March 14, 2018 National Walkout
February 14, 2018 students at Marjory Stoneman Douglas High School in Parkland, Florida were leaving the school building for what they believed to be a fire drill but ended up being a gunman who opened fire killing 17 and injuring others. One month later on March 14, 2018 at 10 a.m. students from across the country participated in a National Walkout, lasting 17 minutes for the 17 lives lost in Florida, to stand in solidarity with MSDHS and other schools that have experienced the same tragedy.
Students at Charlottesville High School are always quick to support something they believe in and C.H.S, being the community it is, gave students a way to safely walk out in support of the National School Walkout. Over 700 C.H.S. students participated in the walk out on March 14 and over 200 students are also planning to participate in the March for Our Lives in Washington, DC on March 24. The C.H.S. walk out was fully planned to include statements from students and a demonstration of 17 students lying on the ground to represent the 17 lives lost. Senior, Alexis Flores, said it was important to him to participate in the walkout because, “[He] is tired of innocent people getting hurt by the stupidity of others.”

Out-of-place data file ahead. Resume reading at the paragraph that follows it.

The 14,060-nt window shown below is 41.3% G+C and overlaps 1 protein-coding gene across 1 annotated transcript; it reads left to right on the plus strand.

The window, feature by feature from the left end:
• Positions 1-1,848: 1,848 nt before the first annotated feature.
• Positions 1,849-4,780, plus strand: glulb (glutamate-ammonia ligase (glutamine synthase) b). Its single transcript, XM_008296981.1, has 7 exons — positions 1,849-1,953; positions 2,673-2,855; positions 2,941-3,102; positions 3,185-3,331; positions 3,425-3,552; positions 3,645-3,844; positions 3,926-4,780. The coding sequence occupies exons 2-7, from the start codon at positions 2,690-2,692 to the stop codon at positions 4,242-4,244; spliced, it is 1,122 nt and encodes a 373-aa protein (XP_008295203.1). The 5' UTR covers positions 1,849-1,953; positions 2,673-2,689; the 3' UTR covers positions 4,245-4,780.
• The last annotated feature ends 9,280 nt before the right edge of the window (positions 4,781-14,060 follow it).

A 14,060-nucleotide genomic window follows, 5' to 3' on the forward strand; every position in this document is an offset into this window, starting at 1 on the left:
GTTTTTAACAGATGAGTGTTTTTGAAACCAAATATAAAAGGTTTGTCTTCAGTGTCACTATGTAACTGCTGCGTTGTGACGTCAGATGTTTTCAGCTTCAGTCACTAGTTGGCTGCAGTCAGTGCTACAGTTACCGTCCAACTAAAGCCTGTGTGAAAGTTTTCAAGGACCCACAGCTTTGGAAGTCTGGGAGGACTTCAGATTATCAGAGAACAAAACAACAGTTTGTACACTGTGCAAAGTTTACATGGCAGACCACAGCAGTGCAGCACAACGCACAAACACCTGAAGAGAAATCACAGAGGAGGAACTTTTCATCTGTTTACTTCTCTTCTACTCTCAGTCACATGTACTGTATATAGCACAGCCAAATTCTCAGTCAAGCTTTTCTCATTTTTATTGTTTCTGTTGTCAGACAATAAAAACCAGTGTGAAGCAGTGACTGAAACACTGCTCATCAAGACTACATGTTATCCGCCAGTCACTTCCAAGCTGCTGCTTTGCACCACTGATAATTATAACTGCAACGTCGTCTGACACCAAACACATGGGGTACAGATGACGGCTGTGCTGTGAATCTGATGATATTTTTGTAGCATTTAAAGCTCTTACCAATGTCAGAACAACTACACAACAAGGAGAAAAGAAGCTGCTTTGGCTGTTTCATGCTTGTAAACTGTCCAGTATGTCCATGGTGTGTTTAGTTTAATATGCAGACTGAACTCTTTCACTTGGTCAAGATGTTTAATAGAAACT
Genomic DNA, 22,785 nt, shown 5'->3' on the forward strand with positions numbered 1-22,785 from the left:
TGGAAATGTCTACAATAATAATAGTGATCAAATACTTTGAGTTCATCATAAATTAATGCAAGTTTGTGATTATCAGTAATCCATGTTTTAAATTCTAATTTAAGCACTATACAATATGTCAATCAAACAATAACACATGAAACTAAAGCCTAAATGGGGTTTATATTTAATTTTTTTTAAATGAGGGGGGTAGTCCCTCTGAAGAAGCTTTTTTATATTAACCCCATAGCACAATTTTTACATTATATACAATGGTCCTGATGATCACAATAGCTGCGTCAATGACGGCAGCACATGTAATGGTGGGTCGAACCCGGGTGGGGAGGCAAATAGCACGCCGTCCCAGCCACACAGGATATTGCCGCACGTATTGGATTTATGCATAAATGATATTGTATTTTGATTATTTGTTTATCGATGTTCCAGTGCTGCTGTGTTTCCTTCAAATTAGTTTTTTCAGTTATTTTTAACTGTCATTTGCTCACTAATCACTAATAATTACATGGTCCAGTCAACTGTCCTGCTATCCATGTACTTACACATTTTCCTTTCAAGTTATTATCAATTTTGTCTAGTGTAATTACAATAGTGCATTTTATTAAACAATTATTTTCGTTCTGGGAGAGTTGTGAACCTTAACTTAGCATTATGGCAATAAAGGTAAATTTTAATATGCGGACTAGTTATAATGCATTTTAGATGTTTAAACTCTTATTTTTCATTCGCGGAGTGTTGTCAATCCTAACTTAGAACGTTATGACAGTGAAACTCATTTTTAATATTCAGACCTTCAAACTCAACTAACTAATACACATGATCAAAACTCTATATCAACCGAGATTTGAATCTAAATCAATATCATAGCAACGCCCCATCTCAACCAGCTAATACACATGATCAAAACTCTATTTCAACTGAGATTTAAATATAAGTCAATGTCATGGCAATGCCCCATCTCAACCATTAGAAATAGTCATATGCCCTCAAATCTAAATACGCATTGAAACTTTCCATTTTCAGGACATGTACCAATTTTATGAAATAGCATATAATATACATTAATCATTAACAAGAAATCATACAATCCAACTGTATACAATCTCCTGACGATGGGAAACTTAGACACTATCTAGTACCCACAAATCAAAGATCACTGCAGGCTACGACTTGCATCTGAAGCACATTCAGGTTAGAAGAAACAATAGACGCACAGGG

One organizer of the event, Fré Halvorson-Taylor (Senior) says, “The walkout was a very important experience for students to show how they felt about ending gun violence. We hope that this will not only be a one day thing, but teens continue to use their voices to enact change this fall and in years to come.” Although the movement was lead by students, teachers and other community leaders stepped up to show their support for students working towards change.
Some students chose to remain in class and not participate in the walkout reasoning, “I felt pressured to walk out even though I feel there are other ways to memorialize the Florida victims without walking out and using the platform to cause division.” (Anonymous)
C.H.S. principal Dr. Eric Irizarry says, “I was impressed by the C.H.S. student’s leadership and how they conducted themselves during the walkout (smiley face emoji).”